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Backbent Gouges

You might never need one but, given the right circumstances, they can be the perfect tool! In this lesson I'll help you understand how backbents work and why the shape has arisen.

Related Workshop:


| 19 August 2019 18:02

Jof - There isn't a standard shape for backbent tools, any more than there is for shortbents, and what you get does vary from manufacturer to manufacturer.
I always think of a backbent as having a curve right from the edge that lets it scoop around a shape, like an upside down shortbent. A straight section rather misses the point and I don't think any of mine have this feature.

You don't need much to correct that flat section; just add what would be an inside bevel. (In the same way it enables a straight gouge to be used upside down.) Merge any heel into the blade.

| 19 August 2019 16:20

Hi Chris. In the video you show how the backbent enables you to add a radius to the inside of a curve without digging in (as a straight tool would). And yet I note in your sharpening videos that a) they don't have inside bevels normally and b) sometimes the last half inch or so is not curved but relatively straight. I've found that my backbents - Ashley Iles - do dig in unlike the one in this video. So is this a special tool you've shaped yourself? Or do some brands tend to continue to curve right until the tip rather than stopping early?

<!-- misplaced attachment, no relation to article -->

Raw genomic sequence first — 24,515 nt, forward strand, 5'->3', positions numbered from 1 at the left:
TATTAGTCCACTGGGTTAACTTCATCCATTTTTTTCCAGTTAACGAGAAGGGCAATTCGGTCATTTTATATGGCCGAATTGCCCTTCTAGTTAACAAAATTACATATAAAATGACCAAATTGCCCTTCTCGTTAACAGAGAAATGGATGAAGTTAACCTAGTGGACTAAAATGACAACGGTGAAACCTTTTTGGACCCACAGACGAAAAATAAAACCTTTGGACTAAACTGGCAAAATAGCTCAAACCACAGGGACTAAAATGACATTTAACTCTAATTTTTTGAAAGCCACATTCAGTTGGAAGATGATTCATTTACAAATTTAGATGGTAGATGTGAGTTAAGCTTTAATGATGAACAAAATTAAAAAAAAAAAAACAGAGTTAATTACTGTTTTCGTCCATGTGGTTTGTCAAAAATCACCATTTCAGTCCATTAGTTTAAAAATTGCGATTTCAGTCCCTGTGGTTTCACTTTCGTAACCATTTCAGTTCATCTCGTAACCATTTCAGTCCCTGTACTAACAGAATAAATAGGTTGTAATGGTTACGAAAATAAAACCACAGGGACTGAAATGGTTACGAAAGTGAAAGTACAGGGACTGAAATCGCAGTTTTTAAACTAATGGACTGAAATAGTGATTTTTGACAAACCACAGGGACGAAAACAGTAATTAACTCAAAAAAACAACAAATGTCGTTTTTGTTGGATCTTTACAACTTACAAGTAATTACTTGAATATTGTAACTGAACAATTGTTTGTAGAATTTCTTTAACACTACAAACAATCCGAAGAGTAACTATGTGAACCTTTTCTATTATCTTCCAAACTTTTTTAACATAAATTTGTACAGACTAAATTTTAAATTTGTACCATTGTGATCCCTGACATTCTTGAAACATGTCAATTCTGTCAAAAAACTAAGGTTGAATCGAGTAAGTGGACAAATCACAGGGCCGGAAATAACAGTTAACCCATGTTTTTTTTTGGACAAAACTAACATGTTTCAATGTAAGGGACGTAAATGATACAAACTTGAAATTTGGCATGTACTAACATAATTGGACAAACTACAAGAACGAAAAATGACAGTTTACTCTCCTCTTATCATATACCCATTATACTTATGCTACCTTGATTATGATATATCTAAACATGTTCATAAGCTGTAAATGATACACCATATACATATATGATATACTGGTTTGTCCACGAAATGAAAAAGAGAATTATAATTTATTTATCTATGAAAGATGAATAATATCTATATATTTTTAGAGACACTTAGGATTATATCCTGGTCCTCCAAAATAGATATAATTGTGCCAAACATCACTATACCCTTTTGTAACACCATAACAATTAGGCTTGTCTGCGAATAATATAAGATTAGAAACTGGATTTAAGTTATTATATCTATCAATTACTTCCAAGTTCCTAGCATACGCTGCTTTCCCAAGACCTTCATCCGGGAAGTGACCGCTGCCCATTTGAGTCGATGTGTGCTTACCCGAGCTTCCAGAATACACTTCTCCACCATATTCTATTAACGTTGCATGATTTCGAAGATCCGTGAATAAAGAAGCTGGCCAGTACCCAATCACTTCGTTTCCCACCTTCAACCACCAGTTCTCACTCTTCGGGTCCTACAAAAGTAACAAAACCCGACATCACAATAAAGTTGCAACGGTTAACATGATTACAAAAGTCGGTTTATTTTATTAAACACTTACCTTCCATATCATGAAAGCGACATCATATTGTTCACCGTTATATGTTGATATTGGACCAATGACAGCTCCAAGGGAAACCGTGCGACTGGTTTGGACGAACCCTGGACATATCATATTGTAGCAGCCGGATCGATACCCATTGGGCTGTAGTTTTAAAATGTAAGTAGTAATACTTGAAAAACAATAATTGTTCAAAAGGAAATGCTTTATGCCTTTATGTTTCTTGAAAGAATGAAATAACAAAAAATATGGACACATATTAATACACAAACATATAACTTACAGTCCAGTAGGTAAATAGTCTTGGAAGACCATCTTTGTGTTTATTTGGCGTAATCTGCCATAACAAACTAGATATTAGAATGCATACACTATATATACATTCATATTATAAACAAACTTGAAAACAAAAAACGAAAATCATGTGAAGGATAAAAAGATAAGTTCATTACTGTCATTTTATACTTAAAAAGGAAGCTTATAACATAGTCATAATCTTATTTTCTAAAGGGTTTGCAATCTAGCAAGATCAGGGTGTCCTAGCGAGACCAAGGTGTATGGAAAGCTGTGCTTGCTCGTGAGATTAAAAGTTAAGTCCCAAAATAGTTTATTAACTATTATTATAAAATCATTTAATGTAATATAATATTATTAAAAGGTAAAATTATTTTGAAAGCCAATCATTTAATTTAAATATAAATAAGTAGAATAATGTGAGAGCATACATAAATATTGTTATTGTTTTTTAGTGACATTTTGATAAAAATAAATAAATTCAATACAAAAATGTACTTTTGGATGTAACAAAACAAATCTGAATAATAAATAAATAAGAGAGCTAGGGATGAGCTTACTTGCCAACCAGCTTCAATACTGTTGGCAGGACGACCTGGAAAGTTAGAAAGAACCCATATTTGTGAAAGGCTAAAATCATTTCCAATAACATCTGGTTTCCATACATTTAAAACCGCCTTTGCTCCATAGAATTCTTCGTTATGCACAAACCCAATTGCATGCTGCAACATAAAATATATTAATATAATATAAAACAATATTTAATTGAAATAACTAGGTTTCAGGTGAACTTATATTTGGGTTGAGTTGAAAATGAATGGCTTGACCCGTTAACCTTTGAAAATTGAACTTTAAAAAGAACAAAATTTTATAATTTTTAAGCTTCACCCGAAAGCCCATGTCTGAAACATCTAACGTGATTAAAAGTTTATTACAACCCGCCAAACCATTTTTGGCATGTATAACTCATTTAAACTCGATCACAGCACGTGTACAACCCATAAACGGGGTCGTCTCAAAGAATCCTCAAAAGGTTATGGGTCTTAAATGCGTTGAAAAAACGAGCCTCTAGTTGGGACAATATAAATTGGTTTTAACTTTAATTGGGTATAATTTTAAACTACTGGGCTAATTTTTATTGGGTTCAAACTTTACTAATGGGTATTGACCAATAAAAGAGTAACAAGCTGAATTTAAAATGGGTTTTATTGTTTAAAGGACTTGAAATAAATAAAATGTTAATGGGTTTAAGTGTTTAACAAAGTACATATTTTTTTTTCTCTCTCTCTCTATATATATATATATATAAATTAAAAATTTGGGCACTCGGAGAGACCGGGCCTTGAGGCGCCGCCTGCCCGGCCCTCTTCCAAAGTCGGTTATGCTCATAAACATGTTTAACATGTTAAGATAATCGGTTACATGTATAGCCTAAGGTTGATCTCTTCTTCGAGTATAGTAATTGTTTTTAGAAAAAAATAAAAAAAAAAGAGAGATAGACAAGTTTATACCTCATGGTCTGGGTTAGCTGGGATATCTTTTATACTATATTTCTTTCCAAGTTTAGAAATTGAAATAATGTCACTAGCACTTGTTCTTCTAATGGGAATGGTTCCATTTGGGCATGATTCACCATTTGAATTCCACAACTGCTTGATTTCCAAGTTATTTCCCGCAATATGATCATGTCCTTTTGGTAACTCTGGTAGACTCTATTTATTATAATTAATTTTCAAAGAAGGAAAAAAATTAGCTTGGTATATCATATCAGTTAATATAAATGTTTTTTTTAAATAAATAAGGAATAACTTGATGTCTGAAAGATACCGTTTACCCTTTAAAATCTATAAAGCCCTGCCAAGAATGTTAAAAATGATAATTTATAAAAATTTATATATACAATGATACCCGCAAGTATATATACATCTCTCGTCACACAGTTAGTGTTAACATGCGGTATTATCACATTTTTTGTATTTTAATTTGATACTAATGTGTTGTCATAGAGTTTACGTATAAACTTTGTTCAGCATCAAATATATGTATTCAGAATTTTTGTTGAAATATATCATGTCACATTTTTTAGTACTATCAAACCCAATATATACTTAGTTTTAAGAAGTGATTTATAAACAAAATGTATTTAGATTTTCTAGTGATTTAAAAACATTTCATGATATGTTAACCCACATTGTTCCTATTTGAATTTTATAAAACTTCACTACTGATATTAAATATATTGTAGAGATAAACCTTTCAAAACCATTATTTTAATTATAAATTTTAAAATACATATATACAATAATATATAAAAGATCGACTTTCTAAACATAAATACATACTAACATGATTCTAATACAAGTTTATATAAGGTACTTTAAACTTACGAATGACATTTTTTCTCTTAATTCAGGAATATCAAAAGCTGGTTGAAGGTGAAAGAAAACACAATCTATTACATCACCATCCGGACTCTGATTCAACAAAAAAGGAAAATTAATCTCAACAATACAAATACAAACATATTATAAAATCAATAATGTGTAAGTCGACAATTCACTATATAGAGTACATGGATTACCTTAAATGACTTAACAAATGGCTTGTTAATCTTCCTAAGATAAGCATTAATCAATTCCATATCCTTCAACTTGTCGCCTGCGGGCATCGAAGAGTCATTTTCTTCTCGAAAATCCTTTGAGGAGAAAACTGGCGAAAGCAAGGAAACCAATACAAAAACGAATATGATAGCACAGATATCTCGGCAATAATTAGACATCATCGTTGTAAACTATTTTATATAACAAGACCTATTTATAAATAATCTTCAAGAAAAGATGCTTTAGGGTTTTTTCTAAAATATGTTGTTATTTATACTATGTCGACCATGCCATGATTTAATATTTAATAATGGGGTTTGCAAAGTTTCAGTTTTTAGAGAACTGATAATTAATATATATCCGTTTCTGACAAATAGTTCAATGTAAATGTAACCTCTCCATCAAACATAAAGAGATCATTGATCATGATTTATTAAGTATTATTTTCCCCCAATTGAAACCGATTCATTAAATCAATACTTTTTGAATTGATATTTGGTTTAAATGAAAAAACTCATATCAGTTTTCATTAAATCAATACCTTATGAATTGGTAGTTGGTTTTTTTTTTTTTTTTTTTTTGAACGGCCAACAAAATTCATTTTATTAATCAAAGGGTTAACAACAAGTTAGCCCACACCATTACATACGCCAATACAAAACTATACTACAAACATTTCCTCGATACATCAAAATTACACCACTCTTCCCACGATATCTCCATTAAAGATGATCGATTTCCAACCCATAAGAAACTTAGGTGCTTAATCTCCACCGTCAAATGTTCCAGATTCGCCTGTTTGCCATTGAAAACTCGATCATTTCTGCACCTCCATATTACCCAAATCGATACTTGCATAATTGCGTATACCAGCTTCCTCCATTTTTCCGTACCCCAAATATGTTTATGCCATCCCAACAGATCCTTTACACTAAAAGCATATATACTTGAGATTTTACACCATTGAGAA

Many thanks.

| 03 September 2018 03:06

I love my back bent tools. I use them a lot for undercutting as well.

| 05 September 2012 00:36

Bill - I always recommend buying tools on the basis of need. Depending on the carving you are doing, you may never need a backbent. However, you should know about them and, when the time come that you say, 'I really wish this gouge was backbent', you'll know that you can buy it - and the chances are you'll use it again in the future.

| 04 September 2012 00:13

For us beginners, I suggest that you give us some cuts and widths to consider for the first purchase. Thanks, Bill.

| 11 March 2012 00:58

Beautiful explanation. Until now, no one has been able to explain clearly to me what that tool is good for or how it should be used. Now I know. Thanks for that Chris.


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